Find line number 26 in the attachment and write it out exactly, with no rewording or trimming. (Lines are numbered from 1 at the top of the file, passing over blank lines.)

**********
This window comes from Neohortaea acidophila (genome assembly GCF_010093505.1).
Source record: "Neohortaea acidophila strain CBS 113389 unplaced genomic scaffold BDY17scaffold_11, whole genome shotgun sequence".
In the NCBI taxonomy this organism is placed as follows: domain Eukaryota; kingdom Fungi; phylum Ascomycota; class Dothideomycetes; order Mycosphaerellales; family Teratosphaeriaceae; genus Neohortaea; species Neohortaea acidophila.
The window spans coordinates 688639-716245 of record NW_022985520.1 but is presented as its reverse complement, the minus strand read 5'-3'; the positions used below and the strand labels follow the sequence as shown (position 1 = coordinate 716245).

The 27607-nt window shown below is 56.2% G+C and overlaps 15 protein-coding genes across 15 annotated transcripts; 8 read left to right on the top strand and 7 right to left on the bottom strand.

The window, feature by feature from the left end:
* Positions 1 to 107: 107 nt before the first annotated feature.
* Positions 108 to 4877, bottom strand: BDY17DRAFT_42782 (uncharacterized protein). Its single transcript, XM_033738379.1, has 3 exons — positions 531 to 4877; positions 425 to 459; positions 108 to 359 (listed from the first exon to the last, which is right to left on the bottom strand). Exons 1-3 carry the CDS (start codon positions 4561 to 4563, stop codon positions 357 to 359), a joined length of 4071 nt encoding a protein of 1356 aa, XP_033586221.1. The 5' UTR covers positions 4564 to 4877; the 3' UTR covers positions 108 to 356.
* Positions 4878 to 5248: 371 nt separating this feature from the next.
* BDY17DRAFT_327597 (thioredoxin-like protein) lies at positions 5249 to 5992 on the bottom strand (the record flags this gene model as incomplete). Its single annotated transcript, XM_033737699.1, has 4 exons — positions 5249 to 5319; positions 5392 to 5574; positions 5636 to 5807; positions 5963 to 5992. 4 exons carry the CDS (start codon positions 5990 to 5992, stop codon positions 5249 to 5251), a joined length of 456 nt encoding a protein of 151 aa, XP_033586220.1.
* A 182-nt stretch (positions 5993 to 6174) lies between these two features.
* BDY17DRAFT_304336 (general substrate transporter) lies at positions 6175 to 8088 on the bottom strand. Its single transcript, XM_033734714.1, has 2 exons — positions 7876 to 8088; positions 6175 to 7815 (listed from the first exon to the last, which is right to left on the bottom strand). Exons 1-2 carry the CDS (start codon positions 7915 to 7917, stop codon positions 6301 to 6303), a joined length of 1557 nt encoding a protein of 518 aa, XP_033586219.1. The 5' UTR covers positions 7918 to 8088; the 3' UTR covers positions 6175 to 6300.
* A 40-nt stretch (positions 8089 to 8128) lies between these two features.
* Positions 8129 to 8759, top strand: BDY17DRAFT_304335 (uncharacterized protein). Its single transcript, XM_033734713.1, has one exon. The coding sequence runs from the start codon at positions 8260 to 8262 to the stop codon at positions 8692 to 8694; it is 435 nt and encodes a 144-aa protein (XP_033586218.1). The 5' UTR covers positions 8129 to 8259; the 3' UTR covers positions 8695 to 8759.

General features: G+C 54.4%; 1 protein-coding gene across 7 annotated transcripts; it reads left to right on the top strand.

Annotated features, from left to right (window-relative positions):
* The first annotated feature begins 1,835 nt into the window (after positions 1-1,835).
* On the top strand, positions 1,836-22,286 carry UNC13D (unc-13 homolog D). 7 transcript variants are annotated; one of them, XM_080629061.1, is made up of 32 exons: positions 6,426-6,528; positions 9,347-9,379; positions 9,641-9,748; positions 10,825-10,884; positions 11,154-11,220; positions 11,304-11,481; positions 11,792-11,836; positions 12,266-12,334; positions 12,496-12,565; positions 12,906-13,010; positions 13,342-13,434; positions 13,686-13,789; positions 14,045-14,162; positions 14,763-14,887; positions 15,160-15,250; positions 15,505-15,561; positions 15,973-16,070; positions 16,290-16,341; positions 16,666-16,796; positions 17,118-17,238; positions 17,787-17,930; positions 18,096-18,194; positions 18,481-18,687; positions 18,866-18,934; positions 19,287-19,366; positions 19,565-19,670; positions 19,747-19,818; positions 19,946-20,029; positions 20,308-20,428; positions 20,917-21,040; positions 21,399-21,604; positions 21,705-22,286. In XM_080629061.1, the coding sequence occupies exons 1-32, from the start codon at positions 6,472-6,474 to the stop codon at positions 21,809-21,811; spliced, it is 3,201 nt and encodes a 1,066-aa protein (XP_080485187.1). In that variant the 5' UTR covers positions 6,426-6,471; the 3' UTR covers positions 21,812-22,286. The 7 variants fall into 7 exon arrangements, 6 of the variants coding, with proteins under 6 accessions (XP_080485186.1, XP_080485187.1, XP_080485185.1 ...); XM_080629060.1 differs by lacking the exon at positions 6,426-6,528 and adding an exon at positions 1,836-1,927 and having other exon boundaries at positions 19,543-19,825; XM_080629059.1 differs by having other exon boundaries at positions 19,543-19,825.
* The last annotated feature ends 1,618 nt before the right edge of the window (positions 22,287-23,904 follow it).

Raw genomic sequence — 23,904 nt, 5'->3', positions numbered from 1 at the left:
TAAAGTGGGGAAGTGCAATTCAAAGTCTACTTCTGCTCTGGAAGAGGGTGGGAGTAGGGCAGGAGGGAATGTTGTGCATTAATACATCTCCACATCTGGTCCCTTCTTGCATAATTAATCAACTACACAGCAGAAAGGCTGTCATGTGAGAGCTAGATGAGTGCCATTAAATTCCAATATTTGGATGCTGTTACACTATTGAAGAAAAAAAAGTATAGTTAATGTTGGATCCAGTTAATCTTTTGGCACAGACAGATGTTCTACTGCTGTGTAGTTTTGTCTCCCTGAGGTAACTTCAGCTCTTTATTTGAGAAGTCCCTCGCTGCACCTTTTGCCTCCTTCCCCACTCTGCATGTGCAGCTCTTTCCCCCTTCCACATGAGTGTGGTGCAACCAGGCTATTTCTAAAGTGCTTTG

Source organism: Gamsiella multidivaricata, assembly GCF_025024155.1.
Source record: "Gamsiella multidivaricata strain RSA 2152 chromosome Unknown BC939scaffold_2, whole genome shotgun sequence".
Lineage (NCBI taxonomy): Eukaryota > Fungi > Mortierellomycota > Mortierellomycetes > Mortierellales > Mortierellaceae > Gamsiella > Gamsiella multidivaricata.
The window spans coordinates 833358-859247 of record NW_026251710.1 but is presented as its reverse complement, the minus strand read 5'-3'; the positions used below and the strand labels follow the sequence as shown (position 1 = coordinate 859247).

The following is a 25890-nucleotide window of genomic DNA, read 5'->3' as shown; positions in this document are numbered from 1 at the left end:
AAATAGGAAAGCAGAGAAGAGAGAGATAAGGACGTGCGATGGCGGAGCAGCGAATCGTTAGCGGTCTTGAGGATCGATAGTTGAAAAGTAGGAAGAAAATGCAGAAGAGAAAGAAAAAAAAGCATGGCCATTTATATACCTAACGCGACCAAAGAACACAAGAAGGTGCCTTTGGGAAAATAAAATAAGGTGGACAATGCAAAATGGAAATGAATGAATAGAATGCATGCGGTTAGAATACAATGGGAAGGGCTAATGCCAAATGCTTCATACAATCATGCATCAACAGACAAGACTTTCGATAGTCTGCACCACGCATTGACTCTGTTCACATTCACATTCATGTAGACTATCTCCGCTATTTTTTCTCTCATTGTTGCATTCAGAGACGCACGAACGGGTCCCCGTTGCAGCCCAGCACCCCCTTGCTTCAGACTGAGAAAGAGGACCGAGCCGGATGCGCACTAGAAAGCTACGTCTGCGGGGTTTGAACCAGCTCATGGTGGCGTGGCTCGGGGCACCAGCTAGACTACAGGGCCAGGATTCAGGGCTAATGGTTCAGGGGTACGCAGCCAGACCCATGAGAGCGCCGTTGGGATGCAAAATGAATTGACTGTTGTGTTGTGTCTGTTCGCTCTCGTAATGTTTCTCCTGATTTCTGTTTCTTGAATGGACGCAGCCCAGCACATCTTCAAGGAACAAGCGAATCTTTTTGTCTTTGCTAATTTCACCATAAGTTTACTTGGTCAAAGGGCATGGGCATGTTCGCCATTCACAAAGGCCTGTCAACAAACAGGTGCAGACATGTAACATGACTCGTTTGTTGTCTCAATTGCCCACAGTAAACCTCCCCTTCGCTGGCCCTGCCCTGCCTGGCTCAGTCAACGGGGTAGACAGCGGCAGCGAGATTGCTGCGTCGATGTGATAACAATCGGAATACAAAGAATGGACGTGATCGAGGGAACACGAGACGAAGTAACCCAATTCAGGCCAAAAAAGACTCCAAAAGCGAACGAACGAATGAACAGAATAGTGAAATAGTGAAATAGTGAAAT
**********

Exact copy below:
The following is a 25890-nucleotide window of genomic DNA, read 5'->3' as shown; positions in this document are numbered from 1 at the left end: